The racing car feel of brutal, open masculinity has never been more gently arrived at. It's the kind of head-turner that almost gets embarrassing to drive, and we found ourselves whipping along with an enormous grin.
The last big outing for the Nash was in 1975 when George shipped the car to the UK for the Frazer-Nash 50th Anniversary Gathering at Castle Combe. It is likely he would have driven it there, had that been an option. Into the later '70s and '80s the car continued to be gently used and shownGeorge's son fondly recalls riding in it as a boy in the early '80sbut by the early '90s the car was carefully stored on Waltman's Pennsylvania farm, rarely driven.
Quietly owning the car, George still occasionally spoke publicly about his prized Frazer-Nash, most strikingly in his scathing rebuke to a review of a Le Mans Replica Replica. His edited letter appeared in the March 1999 issue of Classic & Sports Car
noting that he'd "rather own a real Fiat 500 than a fake FN."
Waltman's practical ownership and frugal but spirited use of his Le Mans Replica MkII has preserved the car in the remarkable condition in which it shows today. Any modifications from its original delivery specification, including the color change, the repositioning of the engine, and the replacement of the transmission housing with a painted NOS unit were all completed in 1960 or prior. 174's stunning preservation status is best summed in George Waltman's own words:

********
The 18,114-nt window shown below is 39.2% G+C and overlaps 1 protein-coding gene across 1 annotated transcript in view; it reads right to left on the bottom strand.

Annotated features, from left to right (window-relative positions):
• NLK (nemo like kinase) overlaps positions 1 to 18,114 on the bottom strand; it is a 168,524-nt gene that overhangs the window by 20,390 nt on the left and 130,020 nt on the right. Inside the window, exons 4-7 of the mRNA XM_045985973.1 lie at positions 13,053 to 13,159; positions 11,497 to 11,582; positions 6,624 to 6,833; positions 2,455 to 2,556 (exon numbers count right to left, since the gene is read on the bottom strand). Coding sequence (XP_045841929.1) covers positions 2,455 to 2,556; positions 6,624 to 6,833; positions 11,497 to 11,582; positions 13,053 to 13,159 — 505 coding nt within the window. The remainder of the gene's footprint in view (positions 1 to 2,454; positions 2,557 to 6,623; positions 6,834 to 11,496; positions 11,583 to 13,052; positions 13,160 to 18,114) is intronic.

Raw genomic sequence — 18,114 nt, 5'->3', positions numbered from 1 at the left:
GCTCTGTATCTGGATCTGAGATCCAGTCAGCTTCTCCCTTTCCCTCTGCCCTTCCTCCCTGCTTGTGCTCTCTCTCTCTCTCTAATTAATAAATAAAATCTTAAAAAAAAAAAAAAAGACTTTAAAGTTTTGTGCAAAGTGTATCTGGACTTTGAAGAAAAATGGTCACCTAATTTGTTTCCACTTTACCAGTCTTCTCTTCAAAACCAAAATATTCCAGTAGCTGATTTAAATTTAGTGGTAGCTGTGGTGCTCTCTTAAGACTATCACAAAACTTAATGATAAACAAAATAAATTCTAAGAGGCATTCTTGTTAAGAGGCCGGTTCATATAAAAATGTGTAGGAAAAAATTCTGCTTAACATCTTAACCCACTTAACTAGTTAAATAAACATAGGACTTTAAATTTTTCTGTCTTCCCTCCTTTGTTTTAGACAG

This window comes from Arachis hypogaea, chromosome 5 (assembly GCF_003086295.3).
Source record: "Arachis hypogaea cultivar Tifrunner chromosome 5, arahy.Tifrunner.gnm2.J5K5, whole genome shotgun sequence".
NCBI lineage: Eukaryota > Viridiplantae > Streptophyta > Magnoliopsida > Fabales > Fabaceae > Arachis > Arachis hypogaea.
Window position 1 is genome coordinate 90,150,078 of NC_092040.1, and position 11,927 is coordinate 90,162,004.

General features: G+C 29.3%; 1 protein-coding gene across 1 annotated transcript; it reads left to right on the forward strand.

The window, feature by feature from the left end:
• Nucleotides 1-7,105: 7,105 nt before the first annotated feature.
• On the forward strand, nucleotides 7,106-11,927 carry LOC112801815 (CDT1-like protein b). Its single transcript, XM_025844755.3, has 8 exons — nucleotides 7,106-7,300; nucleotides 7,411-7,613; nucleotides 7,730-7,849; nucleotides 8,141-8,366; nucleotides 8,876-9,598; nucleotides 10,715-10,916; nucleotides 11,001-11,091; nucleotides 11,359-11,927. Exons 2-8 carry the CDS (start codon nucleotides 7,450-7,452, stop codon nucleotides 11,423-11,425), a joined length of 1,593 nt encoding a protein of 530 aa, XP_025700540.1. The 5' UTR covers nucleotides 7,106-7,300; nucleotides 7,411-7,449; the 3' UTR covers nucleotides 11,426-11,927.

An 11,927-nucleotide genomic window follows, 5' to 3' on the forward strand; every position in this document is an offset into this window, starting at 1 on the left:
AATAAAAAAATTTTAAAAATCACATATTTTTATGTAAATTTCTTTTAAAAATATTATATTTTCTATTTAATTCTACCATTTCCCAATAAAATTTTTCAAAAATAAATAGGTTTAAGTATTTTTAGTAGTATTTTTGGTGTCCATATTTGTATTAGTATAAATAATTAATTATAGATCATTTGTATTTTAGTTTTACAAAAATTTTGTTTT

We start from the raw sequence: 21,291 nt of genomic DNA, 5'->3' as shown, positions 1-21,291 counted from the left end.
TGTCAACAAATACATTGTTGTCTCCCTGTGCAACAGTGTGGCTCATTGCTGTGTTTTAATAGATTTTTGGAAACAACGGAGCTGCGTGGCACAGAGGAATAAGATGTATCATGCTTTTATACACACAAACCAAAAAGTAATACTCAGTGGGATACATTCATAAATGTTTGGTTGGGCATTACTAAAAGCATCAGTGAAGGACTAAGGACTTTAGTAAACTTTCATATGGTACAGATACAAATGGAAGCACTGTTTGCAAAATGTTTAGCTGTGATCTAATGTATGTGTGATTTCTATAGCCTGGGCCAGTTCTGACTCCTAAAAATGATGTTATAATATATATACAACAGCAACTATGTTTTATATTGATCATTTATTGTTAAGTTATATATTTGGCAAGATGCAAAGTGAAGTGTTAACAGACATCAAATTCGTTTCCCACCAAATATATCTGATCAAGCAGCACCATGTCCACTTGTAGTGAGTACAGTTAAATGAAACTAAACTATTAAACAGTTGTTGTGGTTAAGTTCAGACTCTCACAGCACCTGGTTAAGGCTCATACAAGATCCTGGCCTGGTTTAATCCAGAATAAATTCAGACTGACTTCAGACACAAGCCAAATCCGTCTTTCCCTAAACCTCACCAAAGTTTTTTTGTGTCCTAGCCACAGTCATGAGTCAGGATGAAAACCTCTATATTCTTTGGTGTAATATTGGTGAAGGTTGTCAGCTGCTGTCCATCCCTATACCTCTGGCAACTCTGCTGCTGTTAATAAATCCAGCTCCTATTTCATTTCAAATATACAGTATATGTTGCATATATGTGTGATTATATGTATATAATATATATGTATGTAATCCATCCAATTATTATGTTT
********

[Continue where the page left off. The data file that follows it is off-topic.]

I still have it fitted with Dunlop diamond tred (sic) race tyres. The interior is still original, and actually, nothing has been butchered up or screwed around with since it left the Sebring Circuit.
With George's passing in January of this year, it has come time for his Frazer-Nash to move on to its third owner from new. One of the last true American gentlemen racers, George raced for fun and enjoyment, becoming a legend in his own time thanks to his unrepeatable accomplishments. His Frazer-Nash was the crowning achievement of his collecting career and the jewel of his garage.
Le Mans Replicas are remarkable for their eligibility for the most prestigious vintage events, including the Mille Miglia, Targa Florio, Le Mans Classic, California Mille, Colorado Grand, and many more. George certainly proved its dual-purpose nature as a mount with which to drive to the track, race, and then drive home. With its storied history, stunningly authentic originality, and mountains of character, one can only hope that, in George's own words, "the FN finds an honest home."